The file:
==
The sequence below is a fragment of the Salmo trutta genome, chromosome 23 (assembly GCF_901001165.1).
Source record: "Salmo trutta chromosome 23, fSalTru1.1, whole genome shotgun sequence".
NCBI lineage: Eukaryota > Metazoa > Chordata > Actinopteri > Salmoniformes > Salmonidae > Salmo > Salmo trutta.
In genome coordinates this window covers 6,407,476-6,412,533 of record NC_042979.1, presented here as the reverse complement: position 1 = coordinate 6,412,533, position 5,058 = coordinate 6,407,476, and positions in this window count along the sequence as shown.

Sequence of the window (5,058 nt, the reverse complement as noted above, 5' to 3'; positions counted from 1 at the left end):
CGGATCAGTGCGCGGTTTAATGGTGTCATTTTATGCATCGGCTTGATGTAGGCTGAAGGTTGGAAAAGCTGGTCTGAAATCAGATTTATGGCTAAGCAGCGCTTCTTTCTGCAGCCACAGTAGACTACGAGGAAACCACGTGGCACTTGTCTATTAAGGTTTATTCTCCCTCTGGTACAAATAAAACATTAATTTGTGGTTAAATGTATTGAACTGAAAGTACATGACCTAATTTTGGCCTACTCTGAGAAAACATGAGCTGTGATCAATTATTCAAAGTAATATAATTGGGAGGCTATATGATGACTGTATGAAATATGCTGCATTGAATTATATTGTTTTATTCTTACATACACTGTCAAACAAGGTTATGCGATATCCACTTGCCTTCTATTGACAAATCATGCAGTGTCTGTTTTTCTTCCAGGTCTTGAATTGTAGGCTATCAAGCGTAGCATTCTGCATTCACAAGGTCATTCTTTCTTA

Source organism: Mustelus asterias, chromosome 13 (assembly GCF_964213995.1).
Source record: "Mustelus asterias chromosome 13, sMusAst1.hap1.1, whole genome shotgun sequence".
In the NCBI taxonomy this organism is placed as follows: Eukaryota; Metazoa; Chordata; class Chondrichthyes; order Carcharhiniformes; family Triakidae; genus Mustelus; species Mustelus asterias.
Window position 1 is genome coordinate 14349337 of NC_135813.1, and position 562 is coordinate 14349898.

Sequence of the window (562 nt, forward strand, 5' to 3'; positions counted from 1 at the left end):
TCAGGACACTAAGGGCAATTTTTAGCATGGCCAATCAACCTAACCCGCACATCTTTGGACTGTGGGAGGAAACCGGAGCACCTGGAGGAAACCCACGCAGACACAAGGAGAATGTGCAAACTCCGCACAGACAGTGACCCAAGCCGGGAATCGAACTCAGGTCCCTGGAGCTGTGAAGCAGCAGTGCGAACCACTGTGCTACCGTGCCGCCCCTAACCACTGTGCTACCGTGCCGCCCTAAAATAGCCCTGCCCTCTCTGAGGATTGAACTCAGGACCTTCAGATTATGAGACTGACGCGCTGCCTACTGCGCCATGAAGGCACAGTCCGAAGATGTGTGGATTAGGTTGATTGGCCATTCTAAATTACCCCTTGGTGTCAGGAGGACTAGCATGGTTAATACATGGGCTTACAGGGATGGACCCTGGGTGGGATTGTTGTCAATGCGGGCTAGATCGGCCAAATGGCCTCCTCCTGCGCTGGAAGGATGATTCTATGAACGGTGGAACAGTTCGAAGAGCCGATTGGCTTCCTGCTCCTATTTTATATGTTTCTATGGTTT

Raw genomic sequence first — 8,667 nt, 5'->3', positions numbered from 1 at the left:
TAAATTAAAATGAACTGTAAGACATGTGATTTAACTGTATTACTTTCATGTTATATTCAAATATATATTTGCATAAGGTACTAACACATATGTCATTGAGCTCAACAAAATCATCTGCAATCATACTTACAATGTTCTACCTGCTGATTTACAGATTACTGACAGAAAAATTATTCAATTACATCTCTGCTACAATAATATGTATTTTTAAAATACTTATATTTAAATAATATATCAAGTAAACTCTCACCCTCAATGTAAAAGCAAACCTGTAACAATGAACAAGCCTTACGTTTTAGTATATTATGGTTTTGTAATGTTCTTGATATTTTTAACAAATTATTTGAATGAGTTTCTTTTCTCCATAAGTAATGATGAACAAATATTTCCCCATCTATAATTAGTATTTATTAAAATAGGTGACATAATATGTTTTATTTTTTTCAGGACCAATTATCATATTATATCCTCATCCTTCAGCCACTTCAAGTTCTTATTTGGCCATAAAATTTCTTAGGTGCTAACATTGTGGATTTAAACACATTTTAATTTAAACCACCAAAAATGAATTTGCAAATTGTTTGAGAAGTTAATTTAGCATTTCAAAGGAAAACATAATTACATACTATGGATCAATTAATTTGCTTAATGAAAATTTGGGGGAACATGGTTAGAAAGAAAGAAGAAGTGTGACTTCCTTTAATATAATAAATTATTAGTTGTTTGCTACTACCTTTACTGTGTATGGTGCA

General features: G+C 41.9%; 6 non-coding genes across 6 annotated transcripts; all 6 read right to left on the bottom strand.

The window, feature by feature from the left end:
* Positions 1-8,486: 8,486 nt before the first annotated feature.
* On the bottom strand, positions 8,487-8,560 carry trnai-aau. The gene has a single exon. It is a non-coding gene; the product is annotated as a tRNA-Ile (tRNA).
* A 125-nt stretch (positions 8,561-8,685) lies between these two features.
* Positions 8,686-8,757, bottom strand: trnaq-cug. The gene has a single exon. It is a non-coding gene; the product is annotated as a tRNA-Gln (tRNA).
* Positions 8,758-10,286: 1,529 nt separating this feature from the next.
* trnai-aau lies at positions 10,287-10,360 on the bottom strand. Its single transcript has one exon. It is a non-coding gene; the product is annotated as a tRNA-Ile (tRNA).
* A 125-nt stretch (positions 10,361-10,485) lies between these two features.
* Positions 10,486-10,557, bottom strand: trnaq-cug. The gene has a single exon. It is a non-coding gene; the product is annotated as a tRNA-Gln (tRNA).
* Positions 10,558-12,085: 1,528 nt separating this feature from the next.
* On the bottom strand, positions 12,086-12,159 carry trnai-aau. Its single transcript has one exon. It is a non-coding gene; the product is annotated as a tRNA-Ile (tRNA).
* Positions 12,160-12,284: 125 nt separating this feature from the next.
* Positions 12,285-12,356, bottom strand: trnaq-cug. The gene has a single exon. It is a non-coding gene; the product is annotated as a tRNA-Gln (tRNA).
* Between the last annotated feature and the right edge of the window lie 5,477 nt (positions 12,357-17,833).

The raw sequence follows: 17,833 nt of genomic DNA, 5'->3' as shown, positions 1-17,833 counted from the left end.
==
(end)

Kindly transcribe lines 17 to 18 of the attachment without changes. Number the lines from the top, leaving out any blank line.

* Positions 1-8,486: 8,486 nt before the first annotated feature.
* On the bottom strand, positions 8,487-8,560 carry trnai-aau. The gene has a single exon. It is a non-coding gene; the product is annotated as a tRNA-Ile (tRNA).